Column: Stabenow should support tax reform
Is our senior senator more beholden to the political party she caucuses with in Washington, D.C., than to the hardworking Michigan voters who sent her there in the first place? It seems that way, given her refusal to support historic, first-in-a-generation comprehensive tax reform to help struggling middle class families and the small businesses that employ them.
Not long ago Sen. Debbie Stabenow vowed to champion reform that “simplifies” the code, “puts more money back into the pockets of hardworking families, helps small businesses, and spurs job creation.” The senator made that declaration at the end of September, barely more than two months ago. What since has changed? In a rebuke to Michigan families, she voted against tax reform that would achieve these very objectives.
Does Stabenow no longer believe Michigan families deserve relief? Is she no longer swayed by the power of small businesses to lift up individuals, support families, and strengthen the communities in which they operate? Would Sen. Stabenow prefer they close their doors and flood the market with jobless Michiganders? Or, would she rather they expand, improve and increase their product offerings, while creating more jobs and ensuring more opportunity?
It’s difficult to believe that Stabenow supports the status quo on taxes. The current U.S. tax code is untenable, probably because it has been more than 30 years since Congress last tackled it in any meaningful way. Today, that tax code is unrelentingly hostile towards enterprise, while the regulatory framework in which it is ensconced has become impenetrably dense and difficult to navigate.
In fact, mere compliance with the federal income tax each year costs the U.S. economy more than $233.8 billion in productivity.
Does Stabenow think that’s either fair, or sustainable?
Not only is America’s top corporate tax rate 39 percent (combined state and federal), it’s also the highest among the world’s industrialized countries. In shocking contrast, the top worldwide corporate tax rate average sits now at 22.5 percent, steadily on the decline from a 2003 high of 33 percent. The result has been American, and Michigan, companies continually disadvantaged among their foreign competitors, with less to invest in their products and people; lower wages and fewer jobs; less frequent innovations; and a U.S. economy ranked 35th out of 35 countries on the Tax Foundation’s annual corporate tax competitiveness index.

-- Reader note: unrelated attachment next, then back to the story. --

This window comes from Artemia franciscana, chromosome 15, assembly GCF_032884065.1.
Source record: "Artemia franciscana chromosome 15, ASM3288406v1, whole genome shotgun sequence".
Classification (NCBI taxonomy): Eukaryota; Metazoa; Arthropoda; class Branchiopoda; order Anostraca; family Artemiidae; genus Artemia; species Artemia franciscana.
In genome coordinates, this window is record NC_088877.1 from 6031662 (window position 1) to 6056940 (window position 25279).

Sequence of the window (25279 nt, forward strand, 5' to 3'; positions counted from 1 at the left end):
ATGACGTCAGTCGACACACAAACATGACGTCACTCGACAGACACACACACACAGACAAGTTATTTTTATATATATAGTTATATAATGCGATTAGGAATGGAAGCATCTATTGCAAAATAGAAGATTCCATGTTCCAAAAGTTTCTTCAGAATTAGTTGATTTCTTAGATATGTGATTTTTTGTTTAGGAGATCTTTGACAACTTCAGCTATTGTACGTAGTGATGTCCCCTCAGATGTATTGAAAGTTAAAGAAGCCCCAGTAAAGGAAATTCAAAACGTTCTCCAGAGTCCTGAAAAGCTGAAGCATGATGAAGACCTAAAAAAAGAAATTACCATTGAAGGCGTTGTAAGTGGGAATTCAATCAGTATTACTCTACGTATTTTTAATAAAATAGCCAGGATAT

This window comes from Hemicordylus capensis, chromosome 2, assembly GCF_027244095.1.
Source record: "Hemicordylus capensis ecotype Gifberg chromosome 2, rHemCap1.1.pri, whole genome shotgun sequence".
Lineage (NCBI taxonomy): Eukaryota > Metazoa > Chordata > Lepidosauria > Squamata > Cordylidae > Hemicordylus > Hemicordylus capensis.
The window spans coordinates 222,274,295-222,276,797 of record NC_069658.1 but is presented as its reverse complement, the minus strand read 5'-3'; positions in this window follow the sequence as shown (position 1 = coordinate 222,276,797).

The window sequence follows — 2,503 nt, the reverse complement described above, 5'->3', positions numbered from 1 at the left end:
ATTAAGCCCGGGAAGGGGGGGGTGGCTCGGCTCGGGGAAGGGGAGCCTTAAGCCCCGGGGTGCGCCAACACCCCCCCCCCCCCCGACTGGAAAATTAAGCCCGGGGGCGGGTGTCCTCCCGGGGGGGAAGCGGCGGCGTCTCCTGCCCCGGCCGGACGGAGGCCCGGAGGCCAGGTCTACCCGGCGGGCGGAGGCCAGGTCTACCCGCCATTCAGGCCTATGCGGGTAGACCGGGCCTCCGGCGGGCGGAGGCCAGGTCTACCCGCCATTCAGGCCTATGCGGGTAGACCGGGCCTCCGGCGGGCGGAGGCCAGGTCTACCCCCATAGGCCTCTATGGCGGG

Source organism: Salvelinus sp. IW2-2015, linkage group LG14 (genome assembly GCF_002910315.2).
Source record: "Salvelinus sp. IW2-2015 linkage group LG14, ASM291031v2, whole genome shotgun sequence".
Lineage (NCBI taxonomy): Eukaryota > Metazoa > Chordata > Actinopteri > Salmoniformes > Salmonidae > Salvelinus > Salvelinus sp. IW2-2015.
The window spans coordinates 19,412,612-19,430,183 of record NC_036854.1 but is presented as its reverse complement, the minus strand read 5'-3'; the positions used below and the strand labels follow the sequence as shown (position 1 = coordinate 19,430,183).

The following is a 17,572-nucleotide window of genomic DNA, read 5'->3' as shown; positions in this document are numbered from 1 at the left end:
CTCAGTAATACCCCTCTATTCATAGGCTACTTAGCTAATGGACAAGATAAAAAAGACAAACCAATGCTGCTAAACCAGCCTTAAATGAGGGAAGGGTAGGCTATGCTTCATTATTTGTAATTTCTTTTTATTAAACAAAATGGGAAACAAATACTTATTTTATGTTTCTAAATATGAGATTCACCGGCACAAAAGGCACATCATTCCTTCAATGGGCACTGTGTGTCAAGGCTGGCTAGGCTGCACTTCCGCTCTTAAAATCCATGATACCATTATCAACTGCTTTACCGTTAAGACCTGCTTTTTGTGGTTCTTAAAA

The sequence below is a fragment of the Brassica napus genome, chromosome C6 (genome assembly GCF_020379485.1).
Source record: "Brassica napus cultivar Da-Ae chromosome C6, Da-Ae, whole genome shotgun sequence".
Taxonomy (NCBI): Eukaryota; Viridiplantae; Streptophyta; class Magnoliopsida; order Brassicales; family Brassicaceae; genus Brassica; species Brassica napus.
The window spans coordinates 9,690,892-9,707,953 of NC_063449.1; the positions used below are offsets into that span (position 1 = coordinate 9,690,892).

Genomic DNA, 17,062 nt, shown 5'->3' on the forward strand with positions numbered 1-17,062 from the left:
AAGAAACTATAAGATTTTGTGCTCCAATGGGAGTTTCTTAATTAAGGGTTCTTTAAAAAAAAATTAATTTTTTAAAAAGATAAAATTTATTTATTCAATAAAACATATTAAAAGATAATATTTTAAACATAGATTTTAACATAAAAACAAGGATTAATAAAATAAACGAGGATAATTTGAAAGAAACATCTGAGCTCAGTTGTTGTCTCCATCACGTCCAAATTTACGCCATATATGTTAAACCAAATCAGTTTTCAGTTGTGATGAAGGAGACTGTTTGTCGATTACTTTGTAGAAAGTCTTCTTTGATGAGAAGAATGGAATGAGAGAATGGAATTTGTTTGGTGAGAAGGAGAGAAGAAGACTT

The Tax Cuts and Jobs Act currently in conference between the House and the Senate will reverse these trends, and place America back on track to a healthy, growing, sustainable future. It will ensure a pro-investment, pro-growth, pro-jobs economy that will directly benefit Michigan employees and employers alike, providing a much-needed boost to America’s ailing middle-class. Among many other things, it will nearly halve the tremendous burdens on S corporations (often individuals, and usually subject to the top income tax rate) and other small businesses to 25 percent. Coupled with a top corporate tax rate reduction to 20 percent, it will lead to more and higher wages, and much greater investment.
These reductions should be of particular interest to Michigan small businesses, and specifically to the more than 600 automobile dealerships throughout the state. Not only will their rate reductions spur greater purchasing, more growth and hiring beyond the 36,000 Michiganders they already employ; the specific exemptions they will enjoy to the annual limits on deducting interest payments (they pay much more in interest than most businesses, as they rely on loans to buy cars from automakers that they then sell to consumers) will ensure they can continue to build upon Michigan’s proud automobile history.
It’s time for Stabenow to stand up for her Michigan constituents, and to tell her D.C.-party leadership to do the same for America.
Rep. Klint Kesto, R-Commerce Township, represents Michigan’s 39th House district.